Teachers, when you travel to teach, what is difficult? What sort of supports, material or otherwise, would be helpful?
When we see teachers of Dhamma traveling, what sort of supports are helpful and welcomed?
…how do we define a lay follower who is practicing to benefit both themselves and others?”
A lay follower is accomplished in faith and encourages others to do the same. They’re accomplished in ethical conduct and encourage others to do the same. They’re accomplished in generosity and encourage others to do the same. They like to see the mendicants and encourage others to do the same. They like to hear the true teaching and encourage others to do the same. SuttaCentral
In general, it’s not really a hard gig, well for me anyway. It’s very pleasant and people are always lovely. The biggest down side for me is that it makes it hard to focus on my long-term work.
Some issues I have encountered, in no real order.
Sometimes people involve you in their local issues; say, a dispute in running the Buddhist society or whatever. But you’re just passing through, you have no real knowledge of what’s going on. It seems to me that sometimes people act as though they’re seeking advice, whereas in fact they’re just canvassing support.
Gifts! I mean, it’s super-nice and all, but I have only a monk’s bag, that’s it, and I really neither need nor want anything else.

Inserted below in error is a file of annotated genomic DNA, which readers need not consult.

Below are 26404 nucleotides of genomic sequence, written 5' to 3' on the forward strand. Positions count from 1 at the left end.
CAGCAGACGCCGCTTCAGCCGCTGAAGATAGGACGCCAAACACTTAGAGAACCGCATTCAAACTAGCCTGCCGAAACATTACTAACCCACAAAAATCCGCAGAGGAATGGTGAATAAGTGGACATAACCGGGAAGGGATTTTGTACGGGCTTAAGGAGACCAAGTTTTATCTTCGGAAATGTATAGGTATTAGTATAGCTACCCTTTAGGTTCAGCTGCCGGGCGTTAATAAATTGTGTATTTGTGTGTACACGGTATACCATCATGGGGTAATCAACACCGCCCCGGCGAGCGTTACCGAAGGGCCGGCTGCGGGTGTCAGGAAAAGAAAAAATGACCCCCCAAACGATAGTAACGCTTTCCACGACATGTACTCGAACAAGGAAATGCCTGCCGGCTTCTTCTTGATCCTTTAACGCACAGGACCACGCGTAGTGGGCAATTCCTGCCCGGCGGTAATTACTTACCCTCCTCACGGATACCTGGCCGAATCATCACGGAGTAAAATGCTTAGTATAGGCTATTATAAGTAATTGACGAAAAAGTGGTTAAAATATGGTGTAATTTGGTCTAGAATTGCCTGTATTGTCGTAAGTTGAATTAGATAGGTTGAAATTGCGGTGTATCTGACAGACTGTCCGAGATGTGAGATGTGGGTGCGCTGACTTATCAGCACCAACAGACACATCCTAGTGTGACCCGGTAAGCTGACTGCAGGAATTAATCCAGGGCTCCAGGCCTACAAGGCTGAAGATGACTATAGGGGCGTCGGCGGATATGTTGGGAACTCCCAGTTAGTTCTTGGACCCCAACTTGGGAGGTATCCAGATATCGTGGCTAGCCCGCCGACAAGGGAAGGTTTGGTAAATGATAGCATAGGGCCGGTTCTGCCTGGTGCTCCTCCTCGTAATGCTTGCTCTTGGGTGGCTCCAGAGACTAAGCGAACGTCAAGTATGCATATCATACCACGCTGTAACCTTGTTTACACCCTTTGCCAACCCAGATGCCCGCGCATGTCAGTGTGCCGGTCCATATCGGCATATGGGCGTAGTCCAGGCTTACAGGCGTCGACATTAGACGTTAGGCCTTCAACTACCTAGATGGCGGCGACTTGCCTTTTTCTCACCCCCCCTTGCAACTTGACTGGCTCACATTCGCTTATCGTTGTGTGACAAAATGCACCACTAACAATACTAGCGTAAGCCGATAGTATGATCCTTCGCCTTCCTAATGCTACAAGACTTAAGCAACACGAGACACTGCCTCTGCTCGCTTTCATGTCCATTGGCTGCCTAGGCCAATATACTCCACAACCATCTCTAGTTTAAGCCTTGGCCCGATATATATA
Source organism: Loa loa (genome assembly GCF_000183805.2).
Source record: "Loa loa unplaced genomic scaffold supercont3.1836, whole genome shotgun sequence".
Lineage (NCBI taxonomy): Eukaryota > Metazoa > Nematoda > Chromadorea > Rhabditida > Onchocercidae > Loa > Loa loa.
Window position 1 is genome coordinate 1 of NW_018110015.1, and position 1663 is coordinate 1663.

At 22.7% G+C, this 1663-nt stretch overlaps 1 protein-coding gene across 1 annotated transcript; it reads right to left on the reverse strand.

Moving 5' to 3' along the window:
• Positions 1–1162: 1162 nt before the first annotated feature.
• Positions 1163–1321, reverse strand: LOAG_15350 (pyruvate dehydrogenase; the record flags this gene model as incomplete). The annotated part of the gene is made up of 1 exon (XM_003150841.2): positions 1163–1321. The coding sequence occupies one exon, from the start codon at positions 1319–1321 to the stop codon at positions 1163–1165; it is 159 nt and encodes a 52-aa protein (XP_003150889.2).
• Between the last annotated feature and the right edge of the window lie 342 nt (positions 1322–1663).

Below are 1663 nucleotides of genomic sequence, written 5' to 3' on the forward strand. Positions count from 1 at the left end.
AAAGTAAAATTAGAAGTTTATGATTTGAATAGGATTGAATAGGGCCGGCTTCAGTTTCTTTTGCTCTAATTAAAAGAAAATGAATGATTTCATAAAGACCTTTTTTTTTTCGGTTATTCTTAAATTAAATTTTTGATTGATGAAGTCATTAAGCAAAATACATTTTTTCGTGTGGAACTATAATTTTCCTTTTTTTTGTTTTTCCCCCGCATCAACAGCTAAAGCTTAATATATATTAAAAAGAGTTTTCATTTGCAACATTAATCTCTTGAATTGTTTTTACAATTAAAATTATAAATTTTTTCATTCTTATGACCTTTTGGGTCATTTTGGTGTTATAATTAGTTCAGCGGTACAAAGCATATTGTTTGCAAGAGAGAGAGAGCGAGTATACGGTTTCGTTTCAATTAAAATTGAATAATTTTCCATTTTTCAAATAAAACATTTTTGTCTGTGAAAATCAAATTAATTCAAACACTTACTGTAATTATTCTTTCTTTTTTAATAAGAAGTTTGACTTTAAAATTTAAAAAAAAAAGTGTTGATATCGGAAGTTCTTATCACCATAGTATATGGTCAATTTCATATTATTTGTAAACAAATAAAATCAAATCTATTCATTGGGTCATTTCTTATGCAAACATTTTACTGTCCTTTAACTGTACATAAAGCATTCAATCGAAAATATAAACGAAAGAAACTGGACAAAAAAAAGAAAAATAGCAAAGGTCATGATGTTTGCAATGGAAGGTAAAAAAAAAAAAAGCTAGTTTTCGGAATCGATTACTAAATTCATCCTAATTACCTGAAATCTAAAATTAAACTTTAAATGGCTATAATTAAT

Getting things done. If you’re travelling, especially for extended periods, there is still work, for me, that mostly means SuttaCentral stuff. I need decent, reliable wifi and, please oh please, a desk to sit at.
People think you want seclusion and quiet, but frankly, if I want a retreat I’ll stay at home. What I want when travelling is to reach people, teach, and help where I can. I don’t need anything special to be able to be alone and meditate.
Sightseeing, especially to Buddhist centres and stuff. I mean, I’ve been a monk for 25 years, I’ve seen lots of Buddhist centres. I’d rather go for a walk in the park, or just stroll through the neighbourhood and see how people live.
Over-zealous Vinaya scruples. Sometimes people are exposed to monks who behave in a certain way, or who interpret the Vinaya one way. They assume every monastic will behave the same way, and sometimes go to great lengths, inconveniencing themselves and others. It might be organizing accommodation, or, say, like in the event I was just at, where the lay folk told the women they had to put offerings on a cloth for the monks. They are just trying to do what they think is right, but I feel pained sometimes at the stereotypes, usually sexist, that it perpetrates. Keeping Vinaya is not your responsibility; it’s mine. If there is an issue that I’m uncomfortable with, I’ll tell you. (Psst: I know what I’m doing. I’ve been doing this a long time and I can make up my own damn mind!)